OBJECTIVE. Because high-risk human papillomavirus (hrHPV) is the necessary factor in the development of high-grade cervical lesions, knowing the colposcopic differences between hrHPV-positive and hrHPV-negative lesions could be of value. We have evaluated whether there are colposcopic differences between lesions testing hrHPV-positive or hrHPV-negative. MATERIALS AND METHODS. This study was conducted as a retrospective case-control study. We designed a scoring system for colposcopic criteria that might be of relevance to distinguish hrHPV-positive from hrHPV-negative lesions. Colposcopic images were analyzed from patients at the VU University Medical Center Amsterdam, the Netherlands, in whom a GP5+/6+ polymerase chain reaction hrHPV test had been performed within a month of the colposcopic examination (n = 507). RESULTS. Visibility of the transformation zone (corrected for age), a (very) coarse and irregular punctation pattern, and a large lesion (>25% of the visible cervix) were more often associated with a positive hrHPV test status (p =.001, odds ratio [OR] = 2.29, 95% CI = 1.41-3.73; p =.036, OR 2.37, 95% CI = 1.08-5.19; and p =.044, OR = 1.78, 95% CI = 1.08-2.94, respectively). After correction for histologic diagnosis, the difference between hrHPV-positive and hrHPV-negative lesions for visibility of the transformation zone and lesion size remained statistically significant (OR = 2.44, 95% CI = 1.35-4.41 and OR = 1.92, 95% CI = 1.04-3.54, respectively). CONCLUSIONS.: This study indicates that visibility of the transformation zone, (very) coarse punctation pattern, and larger lesion size were the main colposcopic features associated with a hrHPV-positive test status.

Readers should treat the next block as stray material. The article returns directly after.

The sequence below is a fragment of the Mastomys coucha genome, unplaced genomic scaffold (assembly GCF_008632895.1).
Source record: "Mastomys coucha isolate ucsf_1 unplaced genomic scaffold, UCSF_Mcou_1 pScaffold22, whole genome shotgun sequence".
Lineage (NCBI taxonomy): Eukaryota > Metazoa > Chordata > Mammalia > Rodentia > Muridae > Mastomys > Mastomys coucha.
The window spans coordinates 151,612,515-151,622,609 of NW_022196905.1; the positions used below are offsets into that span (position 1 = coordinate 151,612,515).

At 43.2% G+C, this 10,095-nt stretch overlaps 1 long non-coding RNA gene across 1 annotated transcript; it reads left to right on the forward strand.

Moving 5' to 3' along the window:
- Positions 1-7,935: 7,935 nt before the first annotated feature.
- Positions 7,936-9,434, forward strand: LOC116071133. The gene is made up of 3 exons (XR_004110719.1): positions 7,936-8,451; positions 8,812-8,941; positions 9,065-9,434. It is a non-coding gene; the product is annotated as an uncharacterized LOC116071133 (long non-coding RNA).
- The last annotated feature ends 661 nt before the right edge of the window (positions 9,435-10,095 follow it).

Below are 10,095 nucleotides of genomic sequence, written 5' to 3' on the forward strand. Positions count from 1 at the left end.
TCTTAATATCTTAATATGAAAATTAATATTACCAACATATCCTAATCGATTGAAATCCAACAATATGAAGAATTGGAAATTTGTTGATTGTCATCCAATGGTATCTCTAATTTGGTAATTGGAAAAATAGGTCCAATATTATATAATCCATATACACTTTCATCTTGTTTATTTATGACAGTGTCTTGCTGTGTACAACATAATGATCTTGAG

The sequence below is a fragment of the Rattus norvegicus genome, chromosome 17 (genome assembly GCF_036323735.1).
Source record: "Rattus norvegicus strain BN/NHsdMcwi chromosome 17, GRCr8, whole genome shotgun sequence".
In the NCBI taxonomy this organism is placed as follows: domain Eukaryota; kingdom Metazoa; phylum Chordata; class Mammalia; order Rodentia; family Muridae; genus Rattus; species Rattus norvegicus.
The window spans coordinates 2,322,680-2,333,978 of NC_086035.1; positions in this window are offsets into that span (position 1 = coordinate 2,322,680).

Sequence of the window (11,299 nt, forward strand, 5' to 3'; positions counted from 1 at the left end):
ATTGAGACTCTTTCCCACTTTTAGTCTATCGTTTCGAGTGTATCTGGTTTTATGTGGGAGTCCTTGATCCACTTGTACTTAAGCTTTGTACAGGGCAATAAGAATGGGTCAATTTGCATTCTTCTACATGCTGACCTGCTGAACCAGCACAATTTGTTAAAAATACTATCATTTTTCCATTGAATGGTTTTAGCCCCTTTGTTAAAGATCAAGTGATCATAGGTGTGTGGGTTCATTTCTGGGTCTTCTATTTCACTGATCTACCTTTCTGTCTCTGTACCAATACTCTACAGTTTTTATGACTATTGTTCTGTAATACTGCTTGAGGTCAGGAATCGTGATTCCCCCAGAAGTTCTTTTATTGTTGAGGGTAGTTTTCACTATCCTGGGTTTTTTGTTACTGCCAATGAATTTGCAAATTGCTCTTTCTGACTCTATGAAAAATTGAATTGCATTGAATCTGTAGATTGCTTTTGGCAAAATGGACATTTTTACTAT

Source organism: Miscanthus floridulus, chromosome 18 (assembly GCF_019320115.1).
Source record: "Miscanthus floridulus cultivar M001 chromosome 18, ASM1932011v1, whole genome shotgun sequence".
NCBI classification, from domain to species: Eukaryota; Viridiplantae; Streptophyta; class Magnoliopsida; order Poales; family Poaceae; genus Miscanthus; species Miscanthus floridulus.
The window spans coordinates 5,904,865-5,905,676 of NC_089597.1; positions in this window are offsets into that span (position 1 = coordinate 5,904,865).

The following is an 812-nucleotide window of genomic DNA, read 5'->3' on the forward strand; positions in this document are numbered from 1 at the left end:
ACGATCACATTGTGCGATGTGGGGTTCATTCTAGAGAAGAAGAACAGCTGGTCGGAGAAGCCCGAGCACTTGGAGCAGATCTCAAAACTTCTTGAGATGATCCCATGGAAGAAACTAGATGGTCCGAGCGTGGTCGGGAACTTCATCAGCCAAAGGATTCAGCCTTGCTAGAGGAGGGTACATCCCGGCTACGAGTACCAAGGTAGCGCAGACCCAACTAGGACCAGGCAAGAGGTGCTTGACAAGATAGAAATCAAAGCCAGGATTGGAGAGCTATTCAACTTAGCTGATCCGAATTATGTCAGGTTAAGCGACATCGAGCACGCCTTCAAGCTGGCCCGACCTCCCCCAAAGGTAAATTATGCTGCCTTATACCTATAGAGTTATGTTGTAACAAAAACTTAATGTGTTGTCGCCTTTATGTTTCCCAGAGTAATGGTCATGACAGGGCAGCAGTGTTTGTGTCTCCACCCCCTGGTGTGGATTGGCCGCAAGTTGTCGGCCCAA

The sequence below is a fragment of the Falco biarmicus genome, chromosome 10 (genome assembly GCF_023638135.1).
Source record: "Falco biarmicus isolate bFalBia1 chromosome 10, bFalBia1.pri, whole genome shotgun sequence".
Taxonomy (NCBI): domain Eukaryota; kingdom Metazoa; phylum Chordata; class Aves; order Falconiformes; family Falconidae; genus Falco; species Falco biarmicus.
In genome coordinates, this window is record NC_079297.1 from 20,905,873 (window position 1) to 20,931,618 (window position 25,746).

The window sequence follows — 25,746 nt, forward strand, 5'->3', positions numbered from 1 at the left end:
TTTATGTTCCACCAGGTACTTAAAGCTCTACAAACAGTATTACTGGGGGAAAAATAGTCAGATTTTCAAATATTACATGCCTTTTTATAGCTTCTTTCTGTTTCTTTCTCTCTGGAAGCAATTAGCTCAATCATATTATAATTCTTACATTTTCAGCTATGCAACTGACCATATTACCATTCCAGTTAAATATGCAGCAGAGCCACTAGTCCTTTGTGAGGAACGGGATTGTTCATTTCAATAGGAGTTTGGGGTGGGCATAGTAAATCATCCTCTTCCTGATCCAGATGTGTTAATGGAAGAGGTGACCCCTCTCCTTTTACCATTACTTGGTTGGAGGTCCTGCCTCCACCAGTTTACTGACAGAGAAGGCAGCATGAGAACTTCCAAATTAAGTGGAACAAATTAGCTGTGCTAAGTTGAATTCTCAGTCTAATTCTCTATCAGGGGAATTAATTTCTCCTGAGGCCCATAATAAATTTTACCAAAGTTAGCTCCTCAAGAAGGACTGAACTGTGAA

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doi.org/10.1097/LGT.0b013e3181b0fb8e, hdl.handle.net/1765/28337
Journal of Lower Genital Tract Disease
Erasmus MC: University Medical Center Rotterdam

Louwers, J.A, Kocken, M, van der Bijl, J.C, Berkhof, J, Snijders, P.J.F, Meijer, C.J.L.M, & Verheijen, R.H.M. (2010). Colposcopic characteristics of high-risk human papillomavirus-related cervical lesions. Journal of Lower Genital Tract Disease, 14(1), 49–55. doi:10.1097/LGT.0b013e3181b0fb8e